posted by Matt W on February 22nd, 2012

I made a bonfire the other day. There had been a series of storms that had made it through our neighborhood over the past year and I had my boys pile up all the fallen branches into a huge pile. My oldest made a nice starter tower and my other son made another pile right next to it to presumably add to the fire once it started. While making the pile, I went over with the boys all the instructions that fathers have been sharing with their kids about fires over the years.

-Call the fire department to see if you need a permit to burn.

-Make sure there is nothing on the ground around the fire that can catch fire and allow the fire to jump to the surrounding woods.

-Don’t build a fire on a hill.

-Don’t put your fuel source to close to your fire or you will have a big problem.

-Have a water source available to be able to put out the fire quickly if it gets out of control.

-Etc. Etc. Etc.

And as every middle-aged father has done over the centuries, I proceeded to ignore all of the above.

And it was AWESOME.

The fire never got truly out of control but there were a few times that I thought I really need to keep my wits about me. It was hot! After a while, I couldn’t figure out what the bad smell was, that is until I realized I had burned the hair on the inside of my nose just breathing in the hot air coming off the flames. My neighbor said he couldn’t believe the amount of heat that the fire was producing, “Seriously Matt W, you could roast a pig on that sucker.” He actually had come over after it had died down quite a bit. The next morning it was still burning. Did I mention it was awesome?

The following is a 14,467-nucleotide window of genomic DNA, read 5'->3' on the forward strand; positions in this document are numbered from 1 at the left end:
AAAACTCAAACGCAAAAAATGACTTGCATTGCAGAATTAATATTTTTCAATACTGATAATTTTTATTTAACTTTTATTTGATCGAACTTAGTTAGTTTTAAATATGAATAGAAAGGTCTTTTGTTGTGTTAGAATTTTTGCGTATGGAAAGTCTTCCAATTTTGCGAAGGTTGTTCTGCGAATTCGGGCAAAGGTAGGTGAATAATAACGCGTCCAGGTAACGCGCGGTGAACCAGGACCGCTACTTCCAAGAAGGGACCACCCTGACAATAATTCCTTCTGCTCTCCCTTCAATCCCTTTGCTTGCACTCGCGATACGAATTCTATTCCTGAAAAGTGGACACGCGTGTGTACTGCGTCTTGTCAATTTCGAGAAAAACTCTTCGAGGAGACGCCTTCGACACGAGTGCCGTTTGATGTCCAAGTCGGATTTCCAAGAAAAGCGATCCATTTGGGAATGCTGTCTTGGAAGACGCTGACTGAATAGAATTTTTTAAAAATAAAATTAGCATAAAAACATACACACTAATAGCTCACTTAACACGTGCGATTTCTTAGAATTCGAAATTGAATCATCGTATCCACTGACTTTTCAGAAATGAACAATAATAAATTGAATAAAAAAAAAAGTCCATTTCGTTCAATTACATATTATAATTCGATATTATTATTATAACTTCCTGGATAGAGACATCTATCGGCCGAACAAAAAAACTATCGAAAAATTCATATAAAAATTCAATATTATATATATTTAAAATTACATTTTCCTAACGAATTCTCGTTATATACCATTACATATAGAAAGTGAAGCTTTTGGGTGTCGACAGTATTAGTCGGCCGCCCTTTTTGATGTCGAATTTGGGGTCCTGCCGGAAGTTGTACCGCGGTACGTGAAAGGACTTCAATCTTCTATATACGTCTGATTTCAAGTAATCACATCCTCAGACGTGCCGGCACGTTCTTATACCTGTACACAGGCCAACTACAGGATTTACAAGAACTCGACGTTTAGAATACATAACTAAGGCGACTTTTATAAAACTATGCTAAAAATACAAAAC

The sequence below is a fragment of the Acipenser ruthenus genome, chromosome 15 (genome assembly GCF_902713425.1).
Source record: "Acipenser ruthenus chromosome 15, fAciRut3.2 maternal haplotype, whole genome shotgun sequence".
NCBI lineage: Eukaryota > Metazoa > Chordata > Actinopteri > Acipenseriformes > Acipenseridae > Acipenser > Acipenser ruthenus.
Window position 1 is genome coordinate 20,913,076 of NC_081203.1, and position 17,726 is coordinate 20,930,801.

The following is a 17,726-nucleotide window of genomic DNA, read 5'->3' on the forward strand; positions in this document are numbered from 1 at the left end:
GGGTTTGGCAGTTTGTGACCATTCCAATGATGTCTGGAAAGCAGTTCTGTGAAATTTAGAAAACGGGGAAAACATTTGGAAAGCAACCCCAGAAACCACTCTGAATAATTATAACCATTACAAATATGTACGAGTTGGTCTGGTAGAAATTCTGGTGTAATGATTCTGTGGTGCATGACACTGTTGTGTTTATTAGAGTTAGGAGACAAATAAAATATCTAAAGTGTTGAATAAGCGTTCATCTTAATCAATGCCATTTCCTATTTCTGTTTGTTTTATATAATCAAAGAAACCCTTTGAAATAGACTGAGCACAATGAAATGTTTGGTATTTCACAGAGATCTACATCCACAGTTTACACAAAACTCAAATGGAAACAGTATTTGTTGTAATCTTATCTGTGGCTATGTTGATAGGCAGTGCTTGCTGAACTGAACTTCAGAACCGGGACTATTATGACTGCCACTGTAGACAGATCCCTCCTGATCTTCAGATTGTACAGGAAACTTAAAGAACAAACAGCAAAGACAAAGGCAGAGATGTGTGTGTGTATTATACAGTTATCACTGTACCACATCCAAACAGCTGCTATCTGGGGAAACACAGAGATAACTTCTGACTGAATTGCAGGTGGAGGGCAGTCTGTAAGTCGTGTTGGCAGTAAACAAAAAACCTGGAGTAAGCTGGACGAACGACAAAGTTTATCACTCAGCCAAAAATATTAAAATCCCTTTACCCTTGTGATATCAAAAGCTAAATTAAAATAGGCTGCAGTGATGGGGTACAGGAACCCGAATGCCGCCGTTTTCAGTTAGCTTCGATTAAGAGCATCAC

When I was a kid, I always thought the word was bomb-fire, thus combining two of my top five favorite words as a kid (the others being knife, snake and donuts). Fires where mysterious and dangerous and the thought of them actually exploding like a bomb just added to the intrigue. The other factor in my thinking they were bomb-fires was the fact that my dad added some kind of accelerant to every fire he ever started. “Oh, look at that, I have a half full mason jar of kerosene on a shelf in the garage. That ought to do the trick.” Who would keep mason jars full of flammables in their garage these days? Back when I was a kid every garage had crap like that in it. I remember once getting solvent from a bucket full of soaking paint brushes for my dad to start the briquettes in the barbecue. And we actually ate the food.

So remember, as every good father is required to do, explain to your children the danger involved in making fires and how to make them safely. But also go out this weekend and really relive your youth, and make yourself a good old fashioned bomb-fire, they’re great. Invite your Dad (he’ll have an old coffee can full of gasoline and rusty car parts somewhere in his garage to get the bomb-fire started with a real bang).

File Under King of the Castle